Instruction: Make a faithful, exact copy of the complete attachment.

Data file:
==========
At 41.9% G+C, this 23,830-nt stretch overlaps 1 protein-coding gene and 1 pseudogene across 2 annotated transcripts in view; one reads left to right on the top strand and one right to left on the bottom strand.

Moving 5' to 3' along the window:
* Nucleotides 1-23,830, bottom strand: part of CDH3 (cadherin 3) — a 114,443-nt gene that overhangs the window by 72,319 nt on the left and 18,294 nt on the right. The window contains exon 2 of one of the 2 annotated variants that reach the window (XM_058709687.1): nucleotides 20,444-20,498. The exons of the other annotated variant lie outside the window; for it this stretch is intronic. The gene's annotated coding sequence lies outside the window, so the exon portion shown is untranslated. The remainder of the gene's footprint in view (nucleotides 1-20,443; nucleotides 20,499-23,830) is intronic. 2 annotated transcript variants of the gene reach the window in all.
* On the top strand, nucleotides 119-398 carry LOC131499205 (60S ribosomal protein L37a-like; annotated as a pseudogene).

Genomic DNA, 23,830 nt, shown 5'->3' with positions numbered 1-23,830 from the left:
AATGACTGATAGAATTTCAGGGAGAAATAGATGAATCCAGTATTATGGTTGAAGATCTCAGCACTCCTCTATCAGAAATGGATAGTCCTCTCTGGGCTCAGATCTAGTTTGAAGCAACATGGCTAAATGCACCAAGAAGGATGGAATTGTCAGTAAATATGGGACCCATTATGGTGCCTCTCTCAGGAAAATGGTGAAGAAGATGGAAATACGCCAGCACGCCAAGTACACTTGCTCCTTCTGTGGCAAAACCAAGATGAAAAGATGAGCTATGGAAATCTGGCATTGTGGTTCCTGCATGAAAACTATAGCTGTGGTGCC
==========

At 41.9% G+C, this 23,830-nt stretch overlaps 1 protein-coding gene and 1 pseudogene across 2 annotated transcripts in view; one reads left to right on the top strand and one right to left on the bottom strand.

Moving 5' to 3' along the window:
* Nucleotides 1-23,830, bottom strand: part of CDH3 (cadherin 3) — a 114,443-nt gene that overhangs the window by 72,319 nt on the left and 18,294 nt on the right. The window contains exon 2 of one of the 2 annotated variants that reach the window (XM_058709687.1): nucleotides 20,444-20,498. The exons of the other annotated variant lie outside the window; for it this stretch is intronic. The gene's annotated coding sequence lies outside the window, so the exon portion shown is untranslated. The remainder of the gene's footprint in view (nucleotides 1-20,443; nucleotides 20,499-23,830) is intronic. 2 annotated transcript variants of the gene reach the window in all.
* On the top strand, nucleotides 119-398 carry LOC131499205 (60S ribosomal protein L37a-like; annotated as a pseudogene).

Genomic DNA, 23,830 nt, shown 5'->3' with positions numbered 1-23,830 from the left:
AATGACTGATAGAATTTCAGGGAGAAATAGATGAATCCAGTATTATGGTTGAAGATCTCAGCACTCCTCTATCAGAAATGGATAGTCCTCTCTGGGCTCAGATCTAGTTTGAAGCAACATGGCTAAATGCACCAAGAAGGATGGAATTGTCAGTAAATATGGGACCCATTATGGTGCCTCTCTCAGGAAAATGGTGAAGAAGATGGAAATACGCCAGCACGCCAAGTACACTTGCTCCTTCTGTGGCAAAACCAAGATGAAAAGATGAGCTATGGAAATCTGGCATTGTGGTTCCTGCATGAAAACTATAGCTGTGGTGCC